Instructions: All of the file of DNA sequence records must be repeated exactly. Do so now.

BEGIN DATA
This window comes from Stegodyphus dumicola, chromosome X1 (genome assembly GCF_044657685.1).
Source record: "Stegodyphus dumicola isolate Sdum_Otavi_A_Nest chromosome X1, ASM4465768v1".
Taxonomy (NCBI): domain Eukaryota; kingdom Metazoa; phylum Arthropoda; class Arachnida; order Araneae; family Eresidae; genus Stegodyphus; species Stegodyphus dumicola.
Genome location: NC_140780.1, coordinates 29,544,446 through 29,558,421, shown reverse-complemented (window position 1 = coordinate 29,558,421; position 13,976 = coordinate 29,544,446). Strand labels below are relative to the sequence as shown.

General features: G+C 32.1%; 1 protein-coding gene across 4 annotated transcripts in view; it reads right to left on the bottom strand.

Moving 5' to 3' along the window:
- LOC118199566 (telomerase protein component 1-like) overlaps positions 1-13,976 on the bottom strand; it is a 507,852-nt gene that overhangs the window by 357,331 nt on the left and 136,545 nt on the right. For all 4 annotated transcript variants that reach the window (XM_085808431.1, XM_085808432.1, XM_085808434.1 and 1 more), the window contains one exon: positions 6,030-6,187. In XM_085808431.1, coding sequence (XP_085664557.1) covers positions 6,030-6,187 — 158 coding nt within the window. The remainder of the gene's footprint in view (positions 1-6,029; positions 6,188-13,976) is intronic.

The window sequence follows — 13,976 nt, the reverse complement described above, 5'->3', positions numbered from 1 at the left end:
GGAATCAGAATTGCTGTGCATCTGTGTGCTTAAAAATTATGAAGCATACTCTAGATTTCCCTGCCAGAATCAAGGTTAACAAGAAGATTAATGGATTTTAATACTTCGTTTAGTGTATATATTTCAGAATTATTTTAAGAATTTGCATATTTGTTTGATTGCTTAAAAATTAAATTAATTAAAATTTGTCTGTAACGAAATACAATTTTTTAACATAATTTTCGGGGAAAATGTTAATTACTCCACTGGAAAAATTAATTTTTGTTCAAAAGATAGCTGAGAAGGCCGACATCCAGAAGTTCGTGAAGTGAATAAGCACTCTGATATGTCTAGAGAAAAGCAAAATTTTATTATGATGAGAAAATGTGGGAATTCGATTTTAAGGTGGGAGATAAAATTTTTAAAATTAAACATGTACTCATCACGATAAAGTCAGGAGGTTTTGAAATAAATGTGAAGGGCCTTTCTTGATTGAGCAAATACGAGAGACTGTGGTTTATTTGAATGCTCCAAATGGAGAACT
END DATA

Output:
This window comes from Stegodyphus dumicola, chromosome X1 (genome assembly GCF_044657685.1).
Source record: "Stegodyphus dumicola isolate Sdum_Otavi_A_Nest chromosome X1, ASM4465768v1".
Taxonomy (NCBI): domain Eukaryota; kingdom Metazoa; phylum Arthropoda; class Arachnida; order Araneae; family Eresidae; genus Stegodyphus; species Stegodyphus dumicola.
Genome location: NC_140780.1, coordinates 29,544,446 through 29,558,421, shown reverse-complemented (window position 1 = coordinate 29,558,421; position 13,976 = coordinate 29,544,446). Strand labels below are relative to the sequence as shown.

General features: G+C 32.1%; 1 protein-coding gene across 4 annotated transcripts in view; it reads right to left on the bottom strand.

Moving 5' to 3' along the window:
- LOC118199566 (telomerase protein component 1-like) overlaps positions 1-13,976 on the bottom strand; it is a 507,852-nt gene that overhangs the window by 357,331 nt on the left and 136,545 nt on the right. For all 4 annotated transcript variants that reach the window (XM_085808431.1, XM_085808432.1, XM_085808434.1 and 1 more), the window contains one exon: positions 6,030-6,187. In XM_085808431.1, coding sequence (XP_085664557.1) covers positions 6,030-6,187 — 158 coding nt within the window. The remainder of the gene's footprint in view (positions 1-6,029; positions 6,188-13,976) is intronic.

The window sequence follows — 13,976 nt, the reverse complement described above, 5'->3', positions numbered from 1 at the left end:
GGAATCAGAATTGCTGTGCATCTGTGTGCTTAAAAATTATGAAGCATACTCTAGATTTCCCTGCCAGAATCAAGGTTAACAAGAAGATTAATGGATTTTAATACTTCGTTTAGTGTATATATTTCAGAATTATTTTAAGAATTTGCATATTTGTTTGATTGCTTAAAAATTAAATTAATTAAAATTTGTCTGTAACGAAATACAATTTTTTAACATAATTTTCGGGGAAAATGTTAATTACTCCACTGGAAAAATTAATTTTTGTTCAAAAGATAGCTGAGAAGGCCGACATCCAGAAGTTCGTGAAGTGAATAAGCACTCTGATATGTCTAGAGAAAAGCAAAATTTTATTATGATGAGAAAATGTGGGAATTCGATTTTAAGGTGGGAGATAAAATTTTTAAAATTAAACATGTACTCATCACGATAAAGTCAGGAGGTTTTGAAATAAATGTGAAGGGCCTTTCTTGATTGAGCAAATACGAGAGACTGTGGTTTATTTGAATGCTCCAAATGGAGAACT